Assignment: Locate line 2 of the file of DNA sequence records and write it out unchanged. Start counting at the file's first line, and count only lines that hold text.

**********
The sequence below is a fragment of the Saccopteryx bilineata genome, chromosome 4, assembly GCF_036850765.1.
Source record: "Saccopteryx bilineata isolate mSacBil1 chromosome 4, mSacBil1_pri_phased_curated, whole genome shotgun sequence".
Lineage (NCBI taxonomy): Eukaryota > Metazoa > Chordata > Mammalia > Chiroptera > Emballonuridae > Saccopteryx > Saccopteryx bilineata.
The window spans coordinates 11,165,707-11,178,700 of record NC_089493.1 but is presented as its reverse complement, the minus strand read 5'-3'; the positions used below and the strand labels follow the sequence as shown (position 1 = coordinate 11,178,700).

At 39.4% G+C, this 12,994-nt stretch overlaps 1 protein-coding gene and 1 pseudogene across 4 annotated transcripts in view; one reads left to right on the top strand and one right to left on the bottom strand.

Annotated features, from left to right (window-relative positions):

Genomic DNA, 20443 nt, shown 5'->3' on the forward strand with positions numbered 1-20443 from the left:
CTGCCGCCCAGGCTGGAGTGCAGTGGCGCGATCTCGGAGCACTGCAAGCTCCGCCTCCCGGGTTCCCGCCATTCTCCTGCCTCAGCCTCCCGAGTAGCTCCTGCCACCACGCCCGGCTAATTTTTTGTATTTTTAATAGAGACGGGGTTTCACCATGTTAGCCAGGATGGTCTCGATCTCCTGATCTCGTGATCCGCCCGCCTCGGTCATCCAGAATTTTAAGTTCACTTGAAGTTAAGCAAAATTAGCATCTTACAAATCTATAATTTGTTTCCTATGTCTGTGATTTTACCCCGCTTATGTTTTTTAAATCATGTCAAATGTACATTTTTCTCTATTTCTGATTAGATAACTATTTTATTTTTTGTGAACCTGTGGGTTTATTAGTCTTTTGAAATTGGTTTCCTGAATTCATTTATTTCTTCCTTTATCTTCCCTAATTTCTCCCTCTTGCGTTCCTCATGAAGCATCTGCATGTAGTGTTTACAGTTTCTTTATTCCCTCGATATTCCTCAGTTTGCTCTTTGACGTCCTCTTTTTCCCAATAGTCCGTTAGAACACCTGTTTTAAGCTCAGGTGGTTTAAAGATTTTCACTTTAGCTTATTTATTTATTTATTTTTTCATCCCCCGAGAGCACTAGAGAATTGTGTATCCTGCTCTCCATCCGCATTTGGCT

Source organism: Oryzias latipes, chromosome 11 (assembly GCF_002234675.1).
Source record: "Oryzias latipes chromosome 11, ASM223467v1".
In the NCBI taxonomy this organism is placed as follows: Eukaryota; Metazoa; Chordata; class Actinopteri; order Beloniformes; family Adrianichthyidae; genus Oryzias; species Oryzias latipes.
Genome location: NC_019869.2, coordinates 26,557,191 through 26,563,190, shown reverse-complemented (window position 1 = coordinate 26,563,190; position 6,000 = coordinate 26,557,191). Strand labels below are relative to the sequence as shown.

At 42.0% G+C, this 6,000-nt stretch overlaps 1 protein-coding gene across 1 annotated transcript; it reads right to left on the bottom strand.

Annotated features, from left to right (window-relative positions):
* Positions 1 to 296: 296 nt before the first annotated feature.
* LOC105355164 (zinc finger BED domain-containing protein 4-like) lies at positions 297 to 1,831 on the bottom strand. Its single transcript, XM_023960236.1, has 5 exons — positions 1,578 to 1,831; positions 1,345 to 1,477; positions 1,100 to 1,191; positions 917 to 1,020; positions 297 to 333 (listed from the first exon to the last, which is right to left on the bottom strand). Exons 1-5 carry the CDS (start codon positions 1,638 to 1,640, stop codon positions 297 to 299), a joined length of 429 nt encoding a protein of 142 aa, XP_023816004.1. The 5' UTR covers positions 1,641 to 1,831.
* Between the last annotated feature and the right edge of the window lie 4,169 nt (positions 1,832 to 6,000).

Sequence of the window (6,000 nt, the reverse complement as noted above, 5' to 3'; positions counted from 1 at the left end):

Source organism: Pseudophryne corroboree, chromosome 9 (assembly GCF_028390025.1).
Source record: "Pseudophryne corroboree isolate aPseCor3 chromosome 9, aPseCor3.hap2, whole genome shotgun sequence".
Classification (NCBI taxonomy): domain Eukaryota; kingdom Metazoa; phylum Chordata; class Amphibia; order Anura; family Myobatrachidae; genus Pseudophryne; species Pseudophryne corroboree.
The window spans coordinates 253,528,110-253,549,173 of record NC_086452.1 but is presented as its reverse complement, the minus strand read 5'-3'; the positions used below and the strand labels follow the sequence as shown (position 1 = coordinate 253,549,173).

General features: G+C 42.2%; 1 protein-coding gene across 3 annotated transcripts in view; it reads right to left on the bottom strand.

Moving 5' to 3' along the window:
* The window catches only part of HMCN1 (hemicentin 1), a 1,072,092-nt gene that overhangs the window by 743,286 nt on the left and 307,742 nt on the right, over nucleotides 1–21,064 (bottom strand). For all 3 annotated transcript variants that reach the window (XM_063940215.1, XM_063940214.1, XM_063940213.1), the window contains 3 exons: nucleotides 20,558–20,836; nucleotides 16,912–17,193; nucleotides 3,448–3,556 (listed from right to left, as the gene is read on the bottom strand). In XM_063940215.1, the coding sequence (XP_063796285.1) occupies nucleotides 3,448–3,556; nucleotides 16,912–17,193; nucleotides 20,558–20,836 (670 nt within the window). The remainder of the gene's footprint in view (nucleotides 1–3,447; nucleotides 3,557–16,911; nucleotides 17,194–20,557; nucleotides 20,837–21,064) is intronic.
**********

Source record: "Saccopteryx bilineata isolate mSacBil1 chromosome 4, mSacBil1_pri_phased_curated, whole genome shotgun sequence".